Against all odds, before the time or circumstances were even prime, they charted their own course, something that might at first be called crazy but later will be called revolutionary.

Written by: Meryll Yan

Photography by Geric Cruz (Paul Soriano and Rolando Laudico) and JC Cerilla (Bobby Lopez)

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These are people who forego the tried and tested to carve their own paths.

These are people who play all or nothing.

Against all odds, before the time or circumstances were even prime, they charted their own course, something that might at first be called crazy but later will be called revolutionary.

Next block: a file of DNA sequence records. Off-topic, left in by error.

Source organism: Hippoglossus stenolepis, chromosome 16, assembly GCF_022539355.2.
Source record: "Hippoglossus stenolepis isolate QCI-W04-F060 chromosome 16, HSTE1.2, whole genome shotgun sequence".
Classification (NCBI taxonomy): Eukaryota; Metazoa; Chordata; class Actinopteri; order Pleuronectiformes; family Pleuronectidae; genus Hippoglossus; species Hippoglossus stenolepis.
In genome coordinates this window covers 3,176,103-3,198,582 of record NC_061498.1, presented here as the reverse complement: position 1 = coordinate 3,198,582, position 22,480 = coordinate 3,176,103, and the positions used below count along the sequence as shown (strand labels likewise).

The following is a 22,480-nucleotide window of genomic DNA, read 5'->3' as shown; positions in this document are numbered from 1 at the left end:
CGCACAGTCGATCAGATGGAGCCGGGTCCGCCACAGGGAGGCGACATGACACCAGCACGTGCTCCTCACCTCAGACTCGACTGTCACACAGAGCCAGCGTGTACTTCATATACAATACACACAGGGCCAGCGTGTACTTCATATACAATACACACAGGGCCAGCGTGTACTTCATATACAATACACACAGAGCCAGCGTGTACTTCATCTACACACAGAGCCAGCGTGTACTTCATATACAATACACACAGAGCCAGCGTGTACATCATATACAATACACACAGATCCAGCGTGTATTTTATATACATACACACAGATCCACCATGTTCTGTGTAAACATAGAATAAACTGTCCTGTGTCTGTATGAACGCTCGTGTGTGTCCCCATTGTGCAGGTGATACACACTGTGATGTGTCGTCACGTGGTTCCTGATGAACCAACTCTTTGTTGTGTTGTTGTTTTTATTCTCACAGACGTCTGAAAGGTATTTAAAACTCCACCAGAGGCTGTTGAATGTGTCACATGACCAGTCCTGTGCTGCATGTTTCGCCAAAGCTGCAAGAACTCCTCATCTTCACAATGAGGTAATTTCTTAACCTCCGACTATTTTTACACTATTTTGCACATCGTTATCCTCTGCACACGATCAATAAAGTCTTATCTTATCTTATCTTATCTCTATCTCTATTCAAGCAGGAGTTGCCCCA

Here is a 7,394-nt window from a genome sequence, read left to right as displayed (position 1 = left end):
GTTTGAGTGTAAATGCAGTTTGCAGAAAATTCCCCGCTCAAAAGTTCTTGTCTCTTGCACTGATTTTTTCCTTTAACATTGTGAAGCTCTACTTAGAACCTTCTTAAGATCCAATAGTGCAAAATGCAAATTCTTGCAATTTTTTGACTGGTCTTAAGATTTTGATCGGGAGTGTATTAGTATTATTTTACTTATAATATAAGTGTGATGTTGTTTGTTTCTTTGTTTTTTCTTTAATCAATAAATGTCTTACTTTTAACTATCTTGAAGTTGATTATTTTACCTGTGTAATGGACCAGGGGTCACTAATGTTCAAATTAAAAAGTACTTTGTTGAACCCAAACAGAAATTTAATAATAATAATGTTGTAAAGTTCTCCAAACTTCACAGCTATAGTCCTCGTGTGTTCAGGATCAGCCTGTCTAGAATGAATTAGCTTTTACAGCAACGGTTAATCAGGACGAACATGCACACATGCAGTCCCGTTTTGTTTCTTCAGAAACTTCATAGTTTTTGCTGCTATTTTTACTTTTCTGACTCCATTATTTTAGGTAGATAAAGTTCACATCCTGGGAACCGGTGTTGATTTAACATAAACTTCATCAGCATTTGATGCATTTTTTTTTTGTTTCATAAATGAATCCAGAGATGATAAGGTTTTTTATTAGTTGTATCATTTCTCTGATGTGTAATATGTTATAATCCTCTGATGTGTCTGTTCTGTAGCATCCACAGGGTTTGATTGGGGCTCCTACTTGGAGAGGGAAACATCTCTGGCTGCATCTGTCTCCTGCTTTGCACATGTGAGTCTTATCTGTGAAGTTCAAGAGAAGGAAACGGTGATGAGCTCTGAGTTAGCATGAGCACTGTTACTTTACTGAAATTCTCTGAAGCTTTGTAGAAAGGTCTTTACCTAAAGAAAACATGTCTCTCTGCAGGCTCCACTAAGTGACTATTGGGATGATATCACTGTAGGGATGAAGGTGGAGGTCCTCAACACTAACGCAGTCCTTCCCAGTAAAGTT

What cliche bumper stickers talk about, they have actually done: Believing something to see it. Planting even where there was no field to be found. Betting all in to reap a dream.



To the baby boomers, he is the grandson of sixties matinee idol Nestor de Villa. To the film world, he is the son of Jeric Soriano, director of hundreds of television commercials, among them the classic Palmolive ad whose “I Can Feel It!” launched the career of the young Alice Dixson. To the mainstream, television-watching public, he is the boyfriend of A-list star Toni Gonzaga, and the question of the moment – as dictated by screaming headlines – is whether he is proposing, is planning to propose, has already proposed.

His name is Paul Soriano, the baby-faced heir apparent to a legacy that straddles both ends of the multibillion-peso entertainment industry.